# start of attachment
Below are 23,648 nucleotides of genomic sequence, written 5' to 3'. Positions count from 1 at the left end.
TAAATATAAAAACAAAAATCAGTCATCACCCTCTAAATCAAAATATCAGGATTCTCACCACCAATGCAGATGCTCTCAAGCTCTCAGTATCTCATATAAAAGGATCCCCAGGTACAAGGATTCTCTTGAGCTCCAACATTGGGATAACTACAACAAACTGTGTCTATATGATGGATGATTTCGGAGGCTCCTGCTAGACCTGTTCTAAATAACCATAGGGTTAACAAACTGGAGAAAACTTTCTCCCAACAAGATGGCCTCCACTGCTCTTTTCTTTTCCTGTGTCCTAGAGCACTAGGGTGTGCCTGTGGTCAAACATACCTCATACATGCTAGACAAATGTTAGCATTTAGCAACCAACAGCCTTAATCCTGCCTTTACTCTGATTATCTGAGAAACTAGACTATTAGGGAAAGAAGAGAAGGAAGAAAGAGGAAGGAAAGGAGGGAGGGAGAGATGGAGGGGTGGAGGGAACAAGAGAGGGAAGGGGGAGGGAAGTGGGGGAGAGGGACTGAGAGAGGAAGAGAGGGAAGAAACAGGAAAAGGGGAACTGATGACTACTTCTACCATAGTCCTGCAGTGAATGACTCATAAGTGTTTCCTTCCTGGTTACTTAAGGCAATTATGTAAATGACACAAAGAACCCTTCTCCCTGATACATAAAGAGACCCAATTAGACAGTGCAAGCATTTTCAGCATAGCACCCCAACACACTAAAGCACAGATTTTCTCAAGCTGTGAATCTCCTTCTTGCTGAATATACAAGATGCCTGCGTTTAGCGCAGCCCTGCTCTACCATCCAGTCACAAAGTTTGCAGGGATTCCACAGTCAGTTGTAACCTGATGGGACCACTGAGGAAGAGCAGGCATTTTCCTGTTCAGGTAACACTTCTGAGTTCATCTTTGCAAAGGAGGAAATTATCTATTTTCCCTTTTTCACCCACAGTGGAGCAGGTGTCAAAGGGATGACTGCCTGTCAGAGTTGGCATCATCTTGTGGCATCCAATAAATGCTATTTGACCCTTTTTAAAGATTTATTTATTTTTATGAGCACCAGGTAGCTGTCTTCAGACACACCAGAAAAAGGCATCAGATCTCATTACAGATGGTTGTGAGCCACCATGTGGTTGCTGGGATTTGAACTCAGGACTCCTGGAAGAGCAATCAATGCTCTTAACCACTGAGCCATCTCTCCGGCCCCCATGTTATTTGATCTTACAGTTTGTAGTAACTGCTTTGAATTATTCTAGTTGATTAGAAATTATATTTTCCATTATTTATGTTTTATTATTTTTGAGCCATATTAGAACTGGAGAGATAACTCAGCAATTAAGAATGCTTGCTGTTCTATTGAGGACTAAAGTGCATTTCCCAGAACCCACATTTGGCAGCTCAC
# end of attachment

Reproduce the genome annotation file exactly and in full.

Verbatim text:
Below are 23,648 nucleotides of genomic sequence, written 5' to 3'. Positions count from 1 at the left end.
TAAATATAAAAACAAAAATCAGTCATCACCCTCTAAATCAAAATATCAGGATTCTCACCACCAATGCAGATGCTCTCAAGCTCTCAGTATCTCATATAAAAGGATCCCCAGGTACAAGGATTCTCTTGAGCTCCAACATTGGGATAACTACAACAAACTGTGTCTATATGATGGATGATTTCGGAGGCTCCTGCTAGACCTGTTCTAAATAACCATAGGGTTAACAAACTGGAGAAAACTTTCTCCCAACAAGATGGCCTCCACTGCTCTTTTCTTTTCCTGTGTCCTAGAGCACTAGGGTGTGCCTGTGGTCAAACATACCTCATACATGCTAGACAAATGTTAGCATTTAGCAACCAACAGCCTTAATCCTGCCTTTACTCTGATTATCTGAGAAACTAGACTATTAGGGAAAGAAGAGAAGGAAGAAAGAGGAAGGAAAGGAGGGAGGGAGAGATGGAGGGGTGGAGGGAACAAGAGAGGGAAGGGGGAGGGAAGTGGGGGAGAGGGACTGAGAGAGGAAGAGAGGGAAGAAACAGGAAAAGGGGAACTGATGACTACTTCTACCATAGTCCTGCAGTGAATGACTCATAAGTGTTTCCTTCCTGGTTACTTAAGGCAATTATGTAAATGACACAAAGAACCCTTCTCCCTGATACATAAAGAGACCCAATTAGACAGTGCAAGCATTTTCAGCATAGCACCCCAACACACTAAAGCACAGATTTTCTCAAGCTGTGAATCTCCTTCTTGCTGAATATACAAGATGCCTGCGTTTAGCGCAGCCCTGCTCTACCATCCAGTCACAAAGTTTGCAGGGATTCCACAGTCAGTTGTAACCTGATGGGACCACTGAGGAAGAGCAGGCATTTTCCTGTTCAGGTAACACTTCTGAGTTCATCTTTGCAAAGGAGGAAATTATCTATTTTCCCTTTTTCACCCACAGTGGAGCAGGTGTCAAAGGGATGACTGCCTGTCAGAGTTGGCATCATCTTGTGGCATCCAATAAATGCTATTTGACCCTTTTTAAAGATTTATTTATTTTTATGAGCACCAGGTAGCTGTCTTCAGACACACCAGAAAAAGGCATCAGATCTCATTACAGATGGTTGTGAGCCACCATGTGGTTGCTGGGATTTGAACTCAGGACTCCTGGAAGAGCAATCAATGCTCTTAACCACTGAGCCATCTCTCCGGCCCCCATGTTATTTGATCTTACAGTTTGTAGTAACTGCTTTGAATTATTCTAGTTGATTAGAAATTATATTTTCCATTATTTATGTTTTATTATTTTTGAGCCATATTAGAACTGGAGAGATAACTCAGCAATTAAGAATGCTTGCTGTTCTATTGAGGACTAAAGTGCATTTCCCAGAACCCACATTTGGCAGCTCAC